by Kelly Link
This is a recent collection of Link’s stories aimed at the Young Adult market. One piece, the title story, is new; the rest have appeared elsewhere, some of them in previous collections by Link. I know some people are annoyed by this, and I can see their point. On the other hand, this was my first exposure to Link’s writing, and I thoroughly enjoyed it.
Would I have enjoyed it if I’d been a younger reader? I don’t know. I might not have liked the storytelling perspective of Link’s work; all but one of the stories are told in the third person, with a narrator who comments on the action in asides directly to the reader. I can remember not caring for that point-of-view when I was younger. Then again, the one first-person story seemed to me to be one of the weakest in the book, so who can say? Most of the stories here focus on children or teens, which presumably gives the book its promotional focus, but I have no idea whether it’ll actually appeal to its presumed audience.
In some ways, that’s a good thing; the best books usually don’t have built-in audiences. Link’s stories are a good example: they confound expectations. They’re not structured the way stories normally are — a plot description might sound like a series of random elements, but Link crafts these often-surreal events into something that feels like a narrative. In part that comes through a strong grasp of language, of pattern and rhythm; also of imagery, but not in any usual way. Typically one watches an image develop over the course of a story, and extracts meaning based on the way the image is used in different places. It’s difficult to do that with Link’s work, because the images she uses are so strange, and recur in such unexpected ways; also because connections are so plentiful. If a typical pattern of images in a work of fiction is additive (this occurrence, then this one, then this one, illustrating this thematic development), Link’s use of imagery is somehow multiplicative, or even exponential: a new appearance of an image can cast a theme, a major plot element, or even the story itself in a completely new light.
This probably makes the stories sound more complicated than they are. In fact, they’re very intuitive; that’s how they work. Link’s authorial voice is calm, precise, and infinitely suggestive. There’s a clarity to the pieces, even when Link is juggling multiple layers of narrative and fictionality. Yet at the same time there’s a dreamlike feel to much of this material, something emphasised by the relative lack of conventional characterisation. Or, at least, lack of individuated characters. Link generally provides hints about things, letting the reader fill in details of scene-setting, plot, or other aspects of the story. That doesn’t necessarily work the same way with character — lacking detail, Link’s characters tend toward the archetypal. Not flat, necessarily, but not clearly defined, one against another. This may be for the best; Link is not necessarily at her best with character — in the first-person story, “The Surfer”, we’re told that one character isn’t terribly smart while another is a genius, but that doesn’t come through in the behaviour of the characters (or in their perceptions, as far as I could see).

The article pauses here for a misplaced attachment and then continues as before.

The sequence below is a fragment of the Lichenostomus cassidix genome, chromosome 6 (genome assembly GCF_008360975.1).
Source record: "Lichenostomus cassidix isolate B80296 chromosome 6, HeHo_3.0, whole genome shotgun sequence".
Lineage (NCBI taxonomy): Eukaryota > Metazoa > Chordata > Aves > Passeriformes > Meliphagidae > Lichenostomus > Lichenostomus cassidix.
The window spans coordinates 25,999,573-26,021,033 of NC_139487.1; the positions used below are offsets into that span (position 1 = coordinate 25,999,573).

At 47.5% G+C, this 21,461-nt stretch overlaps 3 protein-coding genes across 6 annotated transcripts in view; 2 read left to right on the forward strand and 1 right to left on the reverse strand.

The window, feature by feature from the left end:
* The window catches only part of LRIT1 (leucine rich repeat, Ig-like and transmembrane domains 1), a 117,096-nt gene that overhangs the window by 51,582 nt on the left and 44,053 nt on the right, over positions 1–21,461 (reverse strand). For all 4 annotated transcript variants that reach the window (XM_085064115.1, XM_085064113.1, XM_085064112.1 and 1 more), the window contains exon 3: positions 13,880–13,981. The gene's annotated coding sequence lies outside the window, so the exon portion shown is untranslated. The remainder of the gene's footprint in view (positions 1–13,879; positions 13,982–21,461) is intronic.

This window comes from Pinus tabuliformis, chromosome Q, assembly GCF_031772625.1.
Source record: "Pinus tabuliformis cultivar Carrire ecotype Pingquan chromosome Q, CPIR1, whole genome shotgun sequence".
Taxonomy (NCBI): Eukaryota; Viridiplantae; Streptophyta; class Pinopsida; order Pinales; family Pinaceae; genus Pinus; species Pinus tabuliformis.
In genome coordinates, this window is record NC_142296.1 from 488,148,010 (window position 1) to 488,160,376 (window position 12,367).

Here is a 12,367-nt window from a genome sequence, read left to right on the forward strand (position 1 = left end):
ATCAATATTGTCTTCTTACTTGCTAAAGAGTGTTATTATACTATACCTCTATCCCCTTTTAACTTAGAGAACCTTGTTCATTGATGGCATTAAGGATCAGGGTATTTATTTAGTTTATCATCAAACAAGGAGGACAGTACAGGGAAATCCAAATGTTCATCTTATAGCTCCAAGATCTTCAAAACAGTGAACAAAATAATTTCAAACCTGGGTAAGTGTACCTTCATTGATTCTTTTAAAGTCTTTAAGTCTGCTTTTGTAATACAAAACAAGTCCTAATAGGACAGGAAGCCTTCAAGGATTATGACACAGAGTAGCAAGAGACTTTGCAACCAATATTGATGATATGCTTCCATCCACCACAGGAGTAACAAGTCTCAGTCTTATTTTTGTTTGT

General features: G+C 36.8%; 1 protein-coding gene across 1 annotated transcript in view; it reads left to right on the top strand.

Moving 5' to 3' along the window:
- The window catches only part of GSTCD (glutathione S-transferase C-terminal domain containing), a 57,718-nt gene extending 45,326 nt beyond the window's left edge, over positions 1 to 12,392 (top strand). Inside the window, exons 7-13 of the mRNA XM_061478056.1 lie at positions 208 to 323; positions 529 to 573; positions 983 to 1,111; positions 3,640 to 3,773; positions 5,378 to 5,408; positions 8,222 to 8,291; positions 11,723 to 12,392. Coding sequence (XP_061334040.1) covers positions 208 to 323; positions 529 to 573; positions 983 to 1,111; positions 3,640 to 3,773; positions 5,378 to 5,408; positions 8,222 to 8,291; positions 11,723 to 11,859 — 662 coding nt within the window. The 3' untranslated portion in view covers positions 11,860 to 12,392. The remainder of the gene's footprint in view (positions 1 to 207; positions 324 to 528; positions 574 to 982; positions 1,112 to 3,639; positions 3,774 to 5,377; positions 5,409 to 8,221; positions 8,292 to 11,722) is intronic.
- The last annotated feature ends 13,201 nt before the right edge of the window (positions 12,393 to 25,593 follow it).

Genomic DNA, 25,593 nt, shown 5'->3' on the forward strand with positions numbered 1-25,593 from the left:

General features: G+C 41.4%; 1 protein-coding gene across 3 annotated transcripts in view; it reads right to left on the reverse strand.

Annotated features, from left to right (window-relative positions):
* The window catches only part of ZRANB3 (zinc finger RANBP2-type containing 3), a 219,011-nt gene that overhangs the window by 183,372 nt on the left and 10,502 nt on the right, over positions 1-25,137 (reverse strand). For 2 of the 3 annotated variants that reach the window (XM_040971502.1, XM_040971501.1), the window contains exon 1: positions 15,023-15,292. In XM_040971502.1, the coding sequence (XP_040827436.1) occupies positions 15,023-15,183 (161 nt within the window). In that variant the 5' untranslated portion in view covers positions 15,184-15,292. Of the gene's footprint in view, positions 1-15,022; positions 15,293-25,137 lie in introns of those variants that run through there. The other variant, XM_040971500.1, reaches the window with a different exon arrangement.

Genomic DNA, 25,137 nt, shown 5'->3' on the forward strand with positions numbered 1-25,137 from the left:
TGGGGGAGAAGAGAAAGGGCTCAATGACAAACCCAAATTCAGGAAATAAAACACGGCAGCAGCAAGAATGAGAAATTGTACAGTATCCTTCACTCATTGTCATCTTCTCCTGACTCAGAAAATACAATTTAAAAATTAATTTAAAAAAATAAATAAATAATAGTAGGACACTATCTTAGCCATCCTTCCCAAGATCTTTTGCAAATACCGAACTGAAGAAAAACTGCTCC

Abigail Nussbaum gave a favourable review to Link’s story “Magic for Beginners” — also included in Pretty Monsters — while noting that her fiction often lacked an easy emotional connection (for Nussbaum, the element of television fandom made this story more accessible; I don’t have that experience of fandom, but this story, and the collection in general, worked for me just fine). Nussbaum notes, I think correctly, that Link is more surrealist than fantasist, and further suggests that the surrealism could be what’s alienating her from a direct connection with the work while she still nevertheless enjoys it. It sounds likely to me, and it would seem to me that most people who appreciate Link’s writing at whatever level would be dedicated readers of one stripe or another. People who like to think about what they read, and why it works, and how it all fits together.
On the other hand, this review at Locus notes that Link made a conscious effort to develop more traditional approaches to plot and character in her work. I think that’s there in the work, especially in the stories the reviewer cites. But I don’t know if it represents an improvement, in that I’d have a hard time arguing that those stories are better than “Magic for Beginners” or the other more surreal work in the collection. They do seem to me to be probably more accessible, though, and who knows where it will lead? Who knows what new kinds of fictions might come out it?
If I'm struggling with these questions — surrealism versus standard narrative, audience expectations and marketing versus what's there on the page — it's because Link's stories most often feel like distinct creations of a distinct sensibility. They're not written for a marketing category. So to me there's a level where Pretty Monsters feels like a bit of a misstep purely for that reason — a category error. On its own terms as a fiction anthology, it's excellent. In terms of its packaging, and specifically its positioning as a Young Adult anthology rather than a general story collection, I wonder whether it's the best possible presentation.